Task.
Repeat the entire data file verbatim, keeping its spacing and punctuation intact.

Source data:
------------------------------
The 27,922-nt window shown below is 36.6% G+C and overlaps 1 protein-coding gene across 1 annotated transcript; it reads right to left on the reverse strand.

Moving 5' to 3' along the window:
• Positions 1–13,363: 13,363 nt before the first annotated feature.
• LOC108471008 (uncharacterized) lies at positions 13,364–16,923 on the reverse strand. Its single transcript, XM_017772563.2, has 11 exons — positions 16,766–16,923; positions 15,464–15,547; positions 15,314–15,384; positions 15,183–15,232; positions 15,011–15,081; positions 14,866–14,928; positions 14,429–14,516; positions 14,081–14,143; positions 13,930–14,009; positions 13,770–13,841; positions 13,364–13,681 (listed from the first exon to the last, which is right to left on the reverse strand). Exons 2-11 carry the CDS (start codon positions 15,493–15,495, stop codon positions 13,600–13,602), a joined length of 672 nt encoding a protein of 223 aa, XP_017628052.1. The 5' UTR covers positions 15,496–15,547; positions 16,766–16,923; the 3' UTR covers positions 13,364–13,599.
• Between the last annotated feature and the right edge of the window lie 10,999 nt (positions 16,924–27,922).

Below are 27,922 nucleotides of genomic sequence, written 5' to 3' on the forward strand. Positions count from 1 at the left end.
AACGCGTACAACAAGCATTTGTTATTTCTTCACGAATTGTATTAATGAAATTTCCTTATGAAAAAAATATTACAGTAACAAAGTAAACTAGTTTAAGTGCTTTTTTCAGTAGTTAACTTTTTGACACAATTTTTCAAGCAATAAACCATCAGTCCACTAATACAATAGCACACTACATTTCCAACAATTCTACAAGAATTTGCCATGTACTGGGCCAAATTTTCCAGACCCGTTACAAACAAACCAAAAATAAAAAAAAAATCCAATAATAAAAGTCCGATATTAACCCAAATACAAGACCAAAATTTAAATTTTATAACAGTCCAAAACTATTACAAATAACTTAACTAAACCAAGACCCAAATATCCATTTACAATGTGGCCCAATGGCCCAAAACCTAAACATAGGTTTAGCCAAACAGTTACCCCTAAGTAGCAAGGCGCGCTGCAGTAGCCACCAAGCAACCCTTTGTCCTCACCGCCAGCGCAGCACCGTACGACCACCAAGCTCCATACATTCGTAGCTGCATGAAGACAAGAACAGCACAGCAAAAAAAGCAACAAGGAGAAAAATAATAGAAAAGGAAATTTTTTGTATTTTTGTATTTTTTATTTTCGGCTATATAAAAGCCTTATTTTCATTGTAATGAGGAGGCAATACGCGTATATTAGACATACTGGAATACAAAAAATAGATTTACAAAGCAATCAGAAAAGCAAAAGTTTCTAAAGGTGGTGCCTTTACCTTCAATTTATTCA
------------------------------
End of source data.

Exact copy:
The 27,922-nt window shown below is 36.6% G+C and overlaps 1 protein-coding gene across 1 annotated transcript; it reads right to left on the reverse strand.

Moving 5' to 3' along the window:
• Positions 1–13,363: 13,363 nt before the first annotated feature.
• LOC108471008 (uncharacterized) lies at positions 13,364–16,923 on the reverse strand. Its single transcript, XM_017772563.2, has 11 exons — positions 16,766–16,923; positions 15,464–15,547; positions 15,314–15,384; positions 15,183–15,232; positions 15,011–15,081; positions 14,866–14,928; positions 14,429–14,516; positions 14,081–14,143; positions 13,930–14,009; positions 13,770–13,841; positions 13,364–13,681 (listed from the first exon to the last, which is right to left on the reverse strand). Exons 2-11 carry the CDS (start codon positions 15,493–15,495, stop codon positions 13,600–13,602), a joined length of 672 nt encoding a protein of 223 aa, XP_017628052.1. The 5' UTR covers positions 15,496–15,547; positions 16,766–16,923; the 3' UTR covers positions 13,364–13,599.
• Between the last annotated feature and the right edge of the window lie 10,999 nt (positions 16,924–27,922).

Below are 27,922 nucleotides of genomic sequence, written 5' to 3' on the forward strand. Positions count from 1 at the left end.
AACGCGTACAACAAGCATTTGTTATTTCTTCACGAATTGTATTAATGAAATTTCCTTATGAAAAAAATATTACAGTAACAAAGTAAACTAGTTTAAGTGCTTTTTTCAGTAGTTAACTTTTTGACACAATTTTTCAAGCAATAAACCATCAGTCCACTAATACAATAGCACACTACATTTCCAACAATTCTACAAGAATTTGCCATGTACTGGGCCAAATTTTCCAGACCCGTTACAAACAAACCAAAAATAAAAAAAAAATCCAATAATAAAAGTCCGATATTAACCCAAATACAAGACCAAAATTTAAATTTTATAACAGTCCAAAACTATTACAAATAACTTAACTAAACCAAGACCCAAATATCCATTTACAATGTGGCCCAATGGCCCAAAACCTAAACATAGGTTTAGCCAAACAGTTACCCCTAAGTAGCAAGGCGCGCTGCAGTAGCCACCAAGCAACCCTTTGTCCTCACCGCCAGCGCAGCACCGTACGACCACCAAGCTCCATACATTCGTAGCTGCATGAAGACAAGAACAGCACAGCAAAAAAAGCAACAAGGAGAAAAATAATAGAAAAGGAAATTTTTTGTATTTTTGTATTTTTTATTTTCGGCTATATAAAAGCCTTATTTTCATTGTAATGAGGAGGCAATACGCGTATATTAGACATACTGGAATACAAAAAATAGATTTACAAAGCAATCAGAAAAGCAAAAGTTTCTAAAGGTGGTGCCTTTACCTTCAATTTATTCA